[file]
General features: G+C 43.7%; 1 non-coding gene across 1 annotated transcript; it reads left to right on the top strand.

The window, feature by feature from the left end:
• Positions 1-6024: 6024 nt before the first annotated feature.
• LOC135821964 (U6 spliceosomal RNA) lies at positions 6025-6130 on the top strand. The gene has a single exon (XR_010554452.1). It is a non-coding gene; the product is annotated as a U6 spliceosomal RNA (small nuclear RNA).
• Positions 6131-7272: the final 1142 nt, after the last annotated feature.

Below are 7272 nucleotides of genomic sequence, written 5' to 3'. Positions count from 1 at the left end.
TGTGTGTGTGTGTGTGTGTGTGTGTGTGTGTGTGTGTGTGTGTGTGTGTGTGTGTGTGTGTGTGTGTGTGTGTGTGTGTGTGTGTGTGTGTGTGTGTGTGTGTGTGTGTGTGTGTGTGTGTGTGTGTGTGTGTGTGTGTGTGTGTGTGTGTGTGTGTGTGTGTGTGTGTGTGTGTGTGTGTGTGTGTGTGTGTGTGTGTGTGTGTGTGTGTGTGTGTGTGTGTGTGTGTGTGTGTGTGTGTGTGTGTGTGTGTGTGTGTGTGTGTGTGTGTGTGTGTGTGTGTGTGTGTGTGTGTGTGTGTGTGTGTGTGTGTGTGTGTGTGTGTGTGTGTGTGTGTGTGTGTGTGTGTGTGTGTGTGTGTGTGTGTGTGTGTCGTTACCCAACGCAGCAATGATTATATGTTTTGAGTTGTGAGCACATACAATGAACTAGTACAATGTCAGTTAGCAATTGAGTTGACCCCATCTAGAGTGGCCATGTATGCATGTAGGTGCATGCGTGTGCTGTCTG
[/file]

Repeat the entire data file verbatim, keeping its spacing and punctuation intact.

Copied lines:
General features: G+C 43.7%; 1 non-coding gene across 1 annotated transcript; it reads left to right on the top strand.

The window, feature by feature from the left end:
• Positions 1-6024: 6024 nt before the first annotated feature.
• LOC135821964 (U6 spliceosomal RNA) lies at positions 6025-6130 on the top strand. The gene has a single exon (XR_010554452.1). It is a non-coding gene; the product is annotated as a U6 spliceosomal RNA (small nuclear RNA).
• Positions 6131-7272: the final 1142 nt, after the last annotated feature.

Below are 7272 nucleotides of genomic sequence, written 5' to 3'. Positions count from 1 at the left end.
TGTGTGTGTGTGTGTGTGTGTGTGTGTGTGTGTGTGTGTGTGTGTGTGTGTGTGTGTGTGTGTGTGTGTGTGTGTGTGTGTGTGTGTGTGTGTGTGTGTGTGTGTGTGTGTGTGTGTGTGTGTGTGTGTGTGTGTGTGTGTGTGTGTGTGTGTGTGTGTGTGTGTGTGTGTGTGTGTGTGTGTGTGTGTGTGTGTGTGTGTGTGTGTGTGTGTGTGTGTGTGTGTGTGTGTGTGTGTGTGTGTGTGTGTGTGTGTGTGTGTGTGTGTGTGTGTGTGTGTGTGTGTGTGTGTGTGTGTGTGTGTGTGTGTGTGTGTGTGTGTGTGTGTGTGTGTGTGTGTGTGTGTGTGTGTGTGTGTGTGTGTGTGTGTGTGTCGTTACCCAACGCAGCAATGATTATATGTTTTGAGTTGTGAGCACATACAATGAACTAGTACAATGTCAGTTAGCAATTGAGTTGACCCCATCTAGAGTGGCCATGTATGCATGTAGGTGCATGCGTGTGCTGTCTG